The satisfaction of the study participants with their distance vision was different for both monovision and multifocal lenses (Table 2). In the study by Marques et al,8 all the patients with monovision achieved uncorrected distance visual acuity of 20/40 or better, and in the study of Javitt and Steinert,9 96% of the patients who received multifocal IOLs also achieved 20/40 uncorrected visual acuity. The multifocal group reported a slightly more favorable level of satisfaction with near vision than the monovision group, although the difference was not significant (P=0.6260). In their comparative study of multifocal and monovision IOLs, Zhang et al10 also found that the first is higher than the second but only for intermediate vision, as did Akaishi et al,11 who when analyzing near visual acuity in a multifocal group found that 100% of the participants had near vision visual acuity that was better than or equal to J3.
An evaluation of overall satisfaction regarding the 2 methods revealed no major significant differences, as both achieved good visual function and independence from glasses, except for night vision (P=0.0565), night driving (P=0.0261) and distance vision (P=0.0332). In Akaishi et al’s12 study, multifocal lenses resulted in a mean satisfaction of 8.48 on a scale of 1–10 (1= incapacitating and 10= excellent), and in the study carried out by Marques et al,8 the pseudophakic monovision technique also resulted in a high degree of satisfaction (97.3%).
Regarding the performance of daily activities, 96.5% of the patients in the monovision group and 87.5% of the patients in the multifocal lens group of this study reported no difficulty in using a computer, with no significant differences between the groups (P=0.1981) (Table 3). These data corroborate the results of Zhang et al’s10 study in which 95% of the patients in the multifocal group experienced slight difficulty using computers, whereas the percentage was 74% in the monovision group. This is probably related to the differences in intermediate vision between the 2 lenses. Akaishi et al12 also found that the multifocal lenses provided good distance and near visual acuity and performed slightly worse in middle-distance activities. At the end of 3 months and at a distance of 60 cm, 83% of the patients achieved J3 or better and 35% of the patients achieved J2 or better. In the study carried out by Marques et al,8 which evaluated intermediate vision in monovision, 90% of the patients achieved a visual acuity of J3 or better. However, Chang’s13 study revealed that multifocal lenses provided good distance, intermediate and near vision under photopic and mesopic lighting conditions.
This study revealed no significant advantage of either lens in terms of reading ability. Zhang et al10 found that patients with multifocal IOLs had better near vision, but they still needed reading glasses. In contrast, other studies have revealed the superiority of monovision, wherein the reading ability of patients undergoing this technique increased.14 Various studies of patients with monovision and without glasses have reported excellent visual acuity at different distances, except for night driving in poorly lit environments. However, glasses have usually resolved this problem without the patient experiencing the uncomfortable dysphotopsias afforded by multifocal lenses, which usually interfere with night driving or make it impossible. In this study, none of the patients who underwent the monovision technique had problems with night driving, and 14.28% of those using multifocal lenses experienced slight difficulties (Table 4). Zhang et al10 found that of the 21 patients who underwent the monovision technique, 3 had moderate difficulty with night driving, and of the 22 patients who had received multifocal lenses, 2 reported extreme difficulty.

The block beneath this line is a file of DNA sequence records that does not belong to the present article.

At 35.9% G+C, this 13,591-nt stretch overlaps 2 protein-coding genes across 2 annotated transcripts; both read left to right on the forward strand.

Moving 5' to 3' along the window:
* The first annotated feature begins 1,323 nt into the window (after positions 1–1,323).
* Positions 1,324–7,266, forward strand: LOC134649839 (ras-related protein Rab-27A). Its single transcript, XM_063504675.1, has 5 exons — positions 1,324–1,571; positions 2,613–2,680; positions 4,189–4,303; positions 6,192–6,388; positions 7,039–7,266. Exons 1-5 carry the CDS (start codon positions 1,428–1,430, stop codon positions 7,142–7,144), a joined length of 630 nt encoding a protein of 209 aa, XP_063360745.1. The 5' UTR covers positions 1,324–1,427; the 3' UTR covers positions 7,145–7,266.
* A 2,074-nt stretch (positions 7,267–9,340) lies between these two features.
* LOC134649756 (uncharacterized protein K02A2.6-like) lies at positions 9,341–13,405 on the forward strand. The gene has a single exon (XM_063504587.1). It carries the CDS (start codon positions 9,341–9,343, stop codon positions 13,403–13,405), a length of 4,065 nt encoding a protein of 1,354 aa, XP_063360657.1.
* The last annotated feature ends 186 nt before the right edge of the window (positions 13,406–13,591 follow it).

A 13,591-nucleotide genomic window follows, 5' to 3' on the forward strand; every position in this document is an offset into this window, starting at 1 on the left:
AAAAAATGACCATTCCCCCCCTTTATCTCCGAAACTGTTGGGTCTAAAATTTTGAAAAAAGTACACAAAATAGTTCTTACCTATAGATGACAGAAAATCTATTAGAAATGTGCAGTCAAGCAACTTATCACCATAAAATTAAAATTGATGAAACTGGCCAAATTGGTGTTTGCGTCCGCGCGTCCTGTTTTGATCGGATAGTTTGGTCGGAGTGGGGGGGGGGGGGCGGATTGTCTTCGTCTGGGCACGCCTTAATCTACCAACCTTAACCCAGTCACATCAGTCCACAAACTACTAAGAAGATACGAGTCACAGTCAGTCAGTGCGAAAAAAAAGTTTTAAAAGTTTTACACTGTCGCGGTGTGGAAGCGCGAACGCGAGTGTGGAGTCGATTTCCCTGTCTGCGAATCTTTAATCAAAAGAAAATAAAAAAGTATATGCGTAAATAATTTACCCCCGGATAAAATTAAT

The presence of photic phenomena in patients with multifocal IOL implantations is already well established. Although the latest models have been designed to minimize this issue, the percentage of patients reporting their presence still remains high. In this study, the presence of halos was predominantly observed with the multifocal lens technique, wherein 37.5% (n=12) reported the presence of slight or moderate halos, while 17.2% of the patients in the monovision group experienced this effect to a slight degree but the difference was not significant (P=0.1637) (Table 4). A recent study found that halos and glares accounted for 10% of the dissatisfaction associated with multifocal lenses.15 Studies involving multifocal IOLs have shown that these visual phenomena are much more common than previously believed. Akaishi et al12 conducted an investigation in which halos and glares were reported by 46% of the patients in the multifocal group and 19% of the patients in the monofocal group. In a study involving 138 patients, Haring et al16 found that 41% of the patients experienced the presence of light phenomena that had not been noticed before cataract surgery and 18% were slightly or moderately affected. Studies involving more patients and a longer follow-up period will provide more significant results.